The cognitive impact of coercive power
Whereas French and Raven referred to power that comes from the threat of force or punishment as coercive power, they referred to power that comes from one’s formal right to issue directions and commands as legitimate power.2 The execution of both these bases of power by an authority figure can ensure cooperation in dilemmas surrounding public good and can prohibit free-riding in an organization, but do they stimulate the same cognitions?12
The slippery slope framework posits that while both coercive and legitimate power stimulate similar behavior, their underlying cognitions differ.12 According to the framework, the cognitions impacted by either base of power include trust in authorities (either implicit or reason-based trust), the relational base (whether it is an antagonistic or service climate), and motives for contribution (enforced compliance versus voluntary cooperation). Specifically, coercive power diminishes implicit trust, induces an antagonistic climate between authority figures and others, and leads to enforced compliance.
In 2017, a team of researchers set out to better understand the underlying cognitions for increased cooperation as a result of coercive and legitimate power.12 The researchers conducted four experiments to study cognitive differences induced by extremely high or low levels of both coercive and legitimate power. The experiments were set in the context of social dilemmas, concerning tax or insurance interactions.
All four experiments confirmed that coercive power applied exclusively decreases implicit trust, increases the perception of an antagonistic climate, and enforces compliance, in accordance with the slippery slope framework. However, when both coercive and legitimate power tactics were used, coercive power didn’t impact participants’ trust in the authority figures, but still led to the perception of an antagonistic climate and an enforced motive to comply.
The researchers suggested that the ability to maintain implicit trust could stem from legitimate power simulating rational consideration of an authority’s power due to their social position.12 While the combination of coercive power and legitimate power still resulted in perceptions of an antagonistic climate, they were perceived to a lesser degree than when coercive power was used alone. These findings suggest that it may be valuable for authority figures to combine coercive and legitimate power tactics, if they feel that coercive power is necessary.
Giving power to the powerless
French and Raven explored bases of social power,2 but what happens when you give power to someone who was previously powerless? Researchers suggest that when people are given the chance to exert power, they believe that all actions are possible, and can prioritize the use of force.13 In fact, Raven previously suggested that the successful use of coercive power might enhance one’s self-esteem. The literature suggests using coercive power might not only liberate those who have been powerless, but might also elevate their sense of worth.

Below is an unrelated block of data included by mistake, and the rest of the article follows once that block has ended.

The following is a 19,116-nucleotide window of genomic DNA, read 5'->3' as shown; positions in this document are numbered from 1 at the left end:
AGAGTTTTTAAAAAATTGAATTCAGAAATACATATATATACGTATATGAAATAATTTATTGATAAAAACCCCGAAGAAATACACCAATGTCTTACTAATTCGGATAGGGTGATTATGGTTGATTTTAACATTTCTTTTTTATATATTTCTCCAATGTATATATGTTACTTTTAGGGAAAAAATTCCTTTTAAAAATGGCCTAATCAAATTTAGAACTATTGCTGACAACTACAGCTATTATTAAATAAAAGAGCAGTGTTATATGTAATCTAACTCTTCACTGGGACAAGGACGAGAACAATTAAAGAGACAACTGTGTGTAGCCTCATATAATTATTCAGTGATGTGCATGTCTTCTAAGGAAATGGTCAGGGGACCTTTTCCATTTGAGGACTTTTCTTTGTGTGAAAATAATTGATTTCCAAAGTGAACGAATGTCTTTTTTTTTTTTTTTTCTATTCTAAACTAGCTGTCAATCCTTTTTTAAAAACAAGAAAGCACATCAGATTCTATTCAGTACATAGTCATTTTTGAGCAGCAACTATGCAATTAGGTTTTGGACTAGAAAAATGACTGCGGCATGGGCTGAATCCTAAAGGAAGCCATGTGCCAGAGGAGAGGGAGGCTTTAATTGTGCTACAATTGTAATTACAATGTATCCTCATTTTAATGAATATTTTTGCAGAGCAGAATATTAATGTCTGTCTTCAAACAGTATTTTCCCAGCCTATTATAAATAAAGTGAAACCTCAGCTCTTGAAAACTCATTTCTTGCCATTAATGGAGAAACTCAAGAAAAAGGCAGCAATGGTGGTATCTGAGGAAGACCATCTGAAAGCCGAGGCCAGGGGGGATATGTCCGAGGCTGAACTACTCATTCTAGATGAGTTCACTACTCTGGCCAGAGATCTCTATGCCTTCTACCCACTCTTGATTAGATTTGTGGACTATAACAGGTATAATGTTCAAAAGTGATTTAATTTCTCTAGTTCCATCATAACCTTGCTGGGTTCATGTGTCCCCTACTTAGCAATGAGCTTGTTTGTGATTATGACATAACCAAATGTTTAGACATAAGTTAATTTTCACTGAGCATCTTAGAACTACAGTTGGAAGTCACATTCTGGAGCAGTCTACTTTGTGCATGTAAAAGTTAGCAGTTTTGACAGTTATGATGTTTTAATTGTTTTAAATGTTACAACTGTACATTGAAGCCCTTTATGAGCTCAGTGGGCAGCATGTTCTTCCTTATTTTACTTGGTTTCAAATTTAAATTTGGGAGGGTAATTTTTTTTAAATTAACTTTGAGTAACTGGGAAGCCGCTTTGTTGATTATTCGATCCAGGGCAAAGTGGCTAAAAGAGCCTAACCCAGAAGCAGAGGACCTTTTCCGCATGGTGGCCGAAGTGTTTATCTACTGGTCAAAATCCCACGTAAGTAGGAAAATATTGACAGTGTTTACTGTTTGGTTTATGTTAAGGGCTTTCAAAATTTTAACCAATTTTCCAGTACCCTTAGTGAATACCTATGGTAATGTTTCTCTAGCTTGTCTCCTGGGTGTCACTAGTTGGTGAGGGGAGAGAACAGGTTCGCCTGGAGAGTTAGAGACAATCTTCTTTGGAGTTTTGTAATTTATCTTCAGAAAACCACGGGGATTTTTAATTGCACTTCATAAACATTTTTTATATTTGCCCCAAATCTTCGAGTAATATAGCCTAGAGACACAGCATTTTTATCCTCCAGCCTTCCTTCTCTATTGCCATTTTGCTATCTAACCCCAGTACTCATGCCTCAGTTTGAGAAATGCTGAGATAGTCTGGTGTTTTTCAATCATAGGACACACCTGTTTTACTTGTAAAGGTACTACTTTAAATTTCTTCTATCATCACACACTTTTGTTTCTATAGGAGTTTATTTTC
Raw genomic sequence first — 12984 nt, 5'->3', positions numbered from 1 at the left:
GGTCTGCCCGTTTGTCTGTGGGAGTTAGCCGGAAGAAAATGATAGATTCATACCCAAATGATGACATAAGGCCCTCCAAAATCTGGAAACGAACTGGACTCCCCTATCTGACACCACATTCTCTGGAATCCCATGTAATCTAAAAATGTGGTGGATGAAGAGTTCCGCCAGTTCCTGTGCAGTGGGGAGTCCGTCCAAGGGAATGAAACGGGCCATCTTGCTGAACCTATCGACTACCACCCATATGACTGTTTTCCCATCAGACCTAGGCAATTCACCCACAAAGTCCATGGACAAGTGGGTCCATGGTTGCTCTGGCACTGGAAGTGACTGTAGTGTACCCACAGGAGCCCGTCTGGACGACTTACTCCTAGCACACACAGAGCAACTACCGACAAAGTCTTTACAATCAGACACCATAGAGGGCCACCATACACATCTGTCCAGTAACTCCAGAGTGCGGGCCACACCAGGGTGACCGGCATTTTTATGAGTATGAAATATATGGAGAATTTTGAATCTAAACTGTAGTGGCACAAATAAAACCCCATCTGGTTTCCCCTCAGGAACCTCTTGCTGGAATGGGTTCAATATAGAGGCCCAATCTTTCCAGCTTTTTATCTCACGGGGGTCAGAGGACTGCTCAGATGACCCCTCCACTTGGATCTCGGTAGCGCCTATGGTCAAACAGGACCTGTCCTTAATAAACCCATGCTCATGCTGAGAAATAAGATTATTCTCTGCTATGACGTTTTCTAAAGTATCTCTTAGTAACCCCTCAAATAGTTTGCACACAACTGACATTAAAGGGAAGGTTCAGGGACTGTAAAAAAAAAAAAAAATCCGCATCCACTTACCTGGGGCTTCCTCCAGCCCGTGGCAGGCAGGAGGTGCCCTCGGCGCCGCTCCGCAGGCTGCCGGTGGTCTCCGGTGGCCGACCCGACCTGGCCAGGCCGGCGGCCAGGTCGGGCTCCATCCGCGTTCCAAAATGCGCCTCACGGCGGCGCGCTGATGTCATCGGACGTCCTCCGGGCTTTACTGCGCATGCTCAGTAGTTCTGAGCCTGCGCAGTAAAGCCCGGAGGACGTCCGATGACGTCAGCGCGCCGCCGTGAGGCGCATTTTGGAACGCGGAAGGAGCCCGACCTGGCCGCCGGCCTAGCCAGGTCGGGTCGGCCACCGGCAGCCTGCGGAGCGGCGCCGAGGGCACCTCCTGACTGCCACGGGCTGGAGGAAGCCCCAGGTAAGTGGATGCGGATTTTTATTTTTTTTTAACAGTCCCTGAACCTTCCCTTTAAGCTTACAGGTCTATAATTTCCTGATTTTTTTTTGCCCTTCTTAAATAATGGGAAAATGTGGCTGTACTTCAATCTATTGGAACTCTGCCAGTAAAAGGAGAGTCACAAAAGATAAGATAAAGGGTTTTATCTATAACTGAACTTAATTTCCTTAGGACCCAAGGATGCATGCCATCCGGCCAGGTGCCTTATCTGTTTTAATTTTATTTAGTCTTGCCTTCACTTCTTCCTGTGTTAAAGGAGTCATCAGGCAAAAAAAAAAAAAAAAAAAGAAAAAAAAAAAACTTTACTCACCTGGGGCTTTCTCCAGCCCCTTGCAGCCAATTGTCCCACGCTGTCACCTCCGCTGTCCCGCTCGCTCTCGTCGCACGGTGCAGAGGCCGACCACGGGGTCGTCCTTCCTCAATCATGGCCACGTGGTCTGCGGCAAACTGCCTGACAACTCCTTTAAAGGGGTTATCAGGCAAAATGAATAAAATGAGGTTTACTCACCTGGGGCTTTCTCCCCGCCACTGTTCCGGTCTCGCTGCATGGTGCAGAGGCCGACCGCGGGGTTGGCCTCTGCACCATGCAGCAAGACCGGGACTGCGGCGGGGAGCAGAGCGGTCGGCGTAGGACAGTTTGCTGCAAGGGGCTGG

But what exactly does it mean to be powerless? One psychological perspective characterizes the locus of control construct as a continuum of powerlessness. Those with an internal locus of control believe they control the outcomes of their experiences, while those with an external locus of control believe that their lives are governed by external forces like luck or fate.13 Those with an external locus of control view themselves to be powerless relative to those with an internal locus of control.
American researchers Barry Goodstadt and Larry Hjelle conducted an experiment on forty university students to investigate the relationship between locus of control and power.13 The students were asked to supervise three “workers” in a simulation and were told that satisfactory performance as a supervisor had previously been indicative of real-life supervisory success. Satisfactory performance was defined as maintaining the production level of the workers at or above a specified standard.
Goodstadt and Hjelle found that the university students with an external locus of control were less likely than those with an internal locus of control to rely on personal persuasion tactics and significantly more likely to use coercive power (i.e. threatening to fire someone), when dealing with a resistant worker.13 Students with an internal locus of control relied more on informational power than those with an external locus of control. Based on the persuasive and power tactics used, participants with an internal locus of control were more persuasive than those with an external locus of control (the “psychologically powerless”).13
These findings suggest there can be negative consequences when “psychologically powerless” people acquire positions of power.13 People with an external locus of control can use coercive power to influence social institutions and government, potentially resulting in dangerous retaliation. Influential organizations should be cognizant of the use of coercion, to ensure that it isn’t abused (i.e. implementing action policies).